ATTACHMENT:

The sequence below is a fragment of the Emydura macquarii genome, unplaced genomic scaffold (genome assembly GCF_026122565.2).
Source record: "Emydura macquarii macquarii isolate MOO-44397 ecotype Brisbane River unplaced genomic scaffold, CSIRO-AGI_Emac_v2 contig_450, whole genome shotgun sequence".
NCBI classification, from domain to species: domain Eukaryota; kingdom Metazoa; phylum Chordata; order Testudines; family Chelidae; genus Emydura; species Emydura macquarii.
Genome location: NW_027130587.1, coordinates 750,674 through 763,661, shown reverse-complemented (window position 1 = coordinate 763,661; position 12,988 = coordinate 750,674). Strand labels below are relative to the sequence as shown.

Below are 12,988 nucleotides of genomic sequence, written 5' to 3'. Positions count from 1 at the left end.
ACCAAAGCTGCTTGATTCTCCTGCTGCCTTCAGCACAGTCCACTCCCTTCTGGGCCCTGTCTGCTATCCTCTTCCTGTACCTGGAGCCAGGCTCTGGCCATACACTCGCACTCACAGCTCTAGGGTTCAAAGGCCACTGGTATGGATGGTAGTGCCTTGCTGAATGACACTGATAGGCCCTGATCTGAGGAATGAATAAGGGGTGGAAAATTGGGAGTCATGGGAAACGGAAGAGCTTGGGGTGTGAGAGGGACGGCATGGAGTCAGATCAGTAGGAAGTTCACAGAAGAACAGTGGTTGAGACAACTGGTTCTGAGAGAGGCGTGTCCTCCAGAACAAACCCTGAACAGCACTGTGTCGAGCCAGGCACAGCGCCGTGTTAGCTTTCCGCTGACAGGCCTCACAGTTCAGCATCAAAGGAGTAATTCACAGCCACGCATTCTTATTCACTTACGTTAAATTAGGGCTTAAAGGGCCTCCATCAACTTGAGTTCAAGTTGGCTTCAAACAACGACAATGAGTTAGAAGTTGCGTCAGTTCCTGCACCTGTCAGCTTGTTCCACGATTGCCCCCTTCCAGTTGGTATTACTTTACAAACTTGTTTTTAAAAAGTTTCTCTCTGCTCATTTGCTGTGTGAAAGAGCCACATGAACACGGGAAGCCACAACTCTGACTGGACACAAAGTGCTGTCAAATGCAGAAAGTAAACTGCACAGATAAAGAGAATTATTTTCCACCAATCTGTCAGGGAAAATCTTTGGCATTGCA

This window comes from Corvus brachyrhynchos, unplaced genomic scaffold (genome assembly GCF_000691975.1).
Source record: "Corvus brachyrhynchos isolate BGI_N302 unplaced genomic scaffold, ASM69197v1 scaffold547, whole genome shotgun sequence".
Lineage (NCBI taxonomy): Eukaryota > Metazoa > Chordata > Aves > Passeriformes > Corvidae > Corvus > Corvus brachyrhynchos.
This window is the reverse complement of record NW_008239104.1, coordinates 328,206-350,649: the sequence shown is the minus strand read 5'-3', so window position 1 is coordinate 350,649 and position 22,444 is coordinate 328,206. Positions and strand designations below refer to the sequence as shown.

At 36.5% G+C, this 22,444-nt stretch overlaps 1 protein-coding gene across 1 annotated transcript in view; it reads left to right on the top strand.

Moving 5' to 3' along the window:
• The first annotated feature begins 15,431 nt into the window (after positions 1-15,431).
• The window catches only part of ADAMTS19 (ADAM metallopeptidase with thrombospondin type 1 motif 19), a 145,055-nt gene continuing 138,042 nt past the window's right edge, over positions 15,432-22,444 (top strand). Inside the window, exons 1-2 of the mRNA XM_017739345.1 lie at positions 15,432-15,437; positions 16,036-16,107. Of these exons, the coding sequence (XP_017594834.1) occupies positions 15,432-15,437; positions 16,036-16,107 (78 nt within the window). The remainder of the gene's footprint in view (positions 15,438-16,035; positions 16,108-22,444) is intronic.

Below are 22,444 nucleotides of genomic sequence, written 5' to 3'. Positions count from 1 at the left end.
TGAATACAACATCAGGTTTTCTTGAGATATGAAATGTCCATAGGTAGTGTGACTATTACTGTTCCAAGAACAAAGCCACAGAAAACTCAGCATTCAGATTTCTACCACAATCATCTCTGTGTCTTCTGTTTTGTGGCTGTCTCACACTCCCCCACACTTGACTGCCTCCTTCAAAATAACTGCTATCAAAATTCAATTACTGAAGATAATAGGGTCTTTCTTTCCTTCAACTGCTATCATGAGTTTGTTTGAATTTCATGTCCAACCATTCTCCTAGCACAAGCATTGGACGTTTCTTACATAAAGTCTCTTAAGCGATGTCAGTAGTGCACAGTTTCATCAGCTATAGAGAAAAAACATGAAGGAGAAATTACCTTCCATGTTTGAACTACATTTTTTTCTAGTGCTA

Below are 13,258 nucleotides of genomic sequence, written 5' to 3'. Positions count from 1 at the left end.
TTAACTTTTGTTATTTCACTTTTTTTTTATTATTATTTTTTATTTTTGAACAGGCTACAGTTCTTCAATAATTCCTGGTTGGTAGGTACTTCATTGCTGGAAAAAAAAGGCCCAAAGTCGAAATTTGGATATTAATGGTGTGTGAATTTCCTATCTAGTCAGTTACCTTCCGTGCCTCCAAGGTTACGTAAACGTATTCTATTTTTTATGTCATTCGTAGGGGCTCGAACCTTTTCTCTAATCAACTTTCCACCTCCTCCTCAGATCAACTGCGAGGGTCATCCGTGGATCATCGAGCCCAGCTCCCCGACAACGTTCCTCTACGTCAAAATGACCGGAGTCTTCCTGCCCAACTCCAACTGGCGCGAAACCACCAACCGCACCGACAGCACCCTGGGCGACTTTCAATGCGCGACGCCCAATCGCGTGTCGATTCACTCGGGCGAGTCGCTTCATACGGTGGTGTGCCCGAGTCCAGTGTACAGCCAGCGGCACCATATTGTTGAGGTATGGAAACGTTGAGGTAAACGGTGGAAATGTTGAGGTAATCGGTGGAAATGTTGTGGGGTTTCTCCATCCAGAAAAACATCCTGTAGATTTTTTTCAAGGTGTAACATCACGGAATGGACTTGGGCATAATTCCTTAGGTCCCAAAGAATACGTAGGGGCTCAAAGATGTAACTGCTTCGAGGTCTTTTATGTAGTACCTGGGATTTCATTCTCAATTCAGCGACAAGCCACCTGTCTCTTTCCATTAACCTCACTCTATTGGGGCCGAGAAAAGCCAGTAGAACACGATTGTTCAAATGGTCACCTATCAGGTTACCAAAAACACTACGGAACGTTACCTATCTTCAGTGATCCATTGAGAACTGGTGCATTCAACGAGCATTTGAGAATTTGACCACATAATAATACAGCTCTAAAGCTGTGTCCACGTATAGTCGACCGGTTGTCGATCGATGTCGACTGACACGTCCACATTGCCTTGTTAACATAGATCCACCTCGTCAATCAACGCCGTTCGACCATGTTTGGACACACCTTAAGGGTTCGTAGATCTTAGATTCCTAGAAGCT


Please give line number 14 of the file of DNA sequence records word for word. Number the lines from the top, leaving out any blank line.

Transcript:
• The window catches only part of ADAMTS19 (ADAM metallopeptidase with thrombospondin type 1 motif 19), a 145,055-nt gene continuing 138,042 nt past the window's right edge, over positions 15,432-22,444 (top strand). Inside the window, exons 1-2 of the mRNA XM_017739345.1 lie at positions 15,432-15,437; positions 16,036-16,107. Of these exons, the coding sequence (XP_017594834.1) occupies positions 15,432-15,437; positions 16,036-16,107 (78 nt within the window). The remainder of the gene's footprint in view (positions 15,438-16,035; positions 16,108-22,444) is intronic.